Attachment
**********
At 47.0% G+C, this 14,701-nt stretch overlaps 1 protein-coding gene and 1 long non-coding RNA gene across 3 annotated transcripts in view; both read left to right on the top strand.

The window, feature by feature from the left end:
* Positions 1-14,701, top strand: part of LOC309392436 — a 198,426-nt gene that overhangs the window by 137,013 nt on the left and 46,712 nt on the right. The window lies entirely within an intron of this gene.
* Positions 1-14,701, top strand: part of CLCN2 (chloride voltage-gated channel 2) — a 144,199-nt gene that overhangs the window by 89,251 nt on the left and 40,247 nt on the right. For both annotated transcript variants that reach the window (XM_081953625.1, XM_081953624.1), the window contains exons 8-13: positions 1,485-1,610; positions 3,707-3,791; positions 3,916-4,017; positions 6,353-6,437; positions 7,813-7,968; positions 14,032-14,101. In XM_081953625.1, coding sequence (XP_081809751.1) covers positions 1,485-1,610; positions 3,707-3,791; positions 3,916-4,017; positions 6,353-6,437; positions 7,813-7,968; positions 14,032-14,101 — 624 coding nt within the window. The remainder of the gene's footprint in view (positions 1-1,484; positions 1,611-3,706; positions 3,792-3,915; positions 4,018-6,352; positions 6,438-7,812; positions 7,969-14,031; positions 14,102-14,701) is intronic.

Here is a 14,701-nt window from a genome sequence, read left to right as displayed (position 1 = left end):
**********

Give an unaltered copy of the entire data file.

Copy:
At 47.0% G+C, this 14,701-nt stretch overlaps 1 protein-coding gene and 1 long non-coding RNA gene across 3 annotated transcripts in view; both read left to right on the top strand.

The window, feature by feature from the left end:
* Positions 1-14,701, top strand: part of LOC309392436 — a 198,426-nt gene that overhangs the window by 137,013 nt on the left and 46,712 nt on the right. The window lies entirely within an intron of this gene.
* Positions 1-14,701, top strand: part of CLCN2 (chloride voltage-gated channel 2) — a 144,199-nt gene that overhangs the window by 89,251 nt on the left and 40,247 nt on the right. For both annotated transcript variants that reach the window (XM_081953625.1, XM_081953624.1), the window contains exons 8-13: positions 1,485-1,610; positions 3,707-3,791; positions 3,916-4,017; positions 6,353-6,437; positions 7,813-7,968; positions 14,032-14,101. In XM_081953625.1, coding sequence (XP_081809751.1) covers positions 1,485-1,610; positions 3,707-3,791; positions 3,916-4,017; positions 6,353-6,437; positions 7,813-7,968; positions 14,032-14,101 — 624 coding nt within the window. The remainder of the gene's footprint in view (positions 1-1,484; positions 1,611-3,706; positions 3,792-3,915; positions 4,018-6,352; positions 6,438-7,812; positions 7,969-14,031; positions 14,102-14,701) is intronic.

Here is a 14,701-nt window from a genome sequence, read left to right as displayed (position 1 = left end):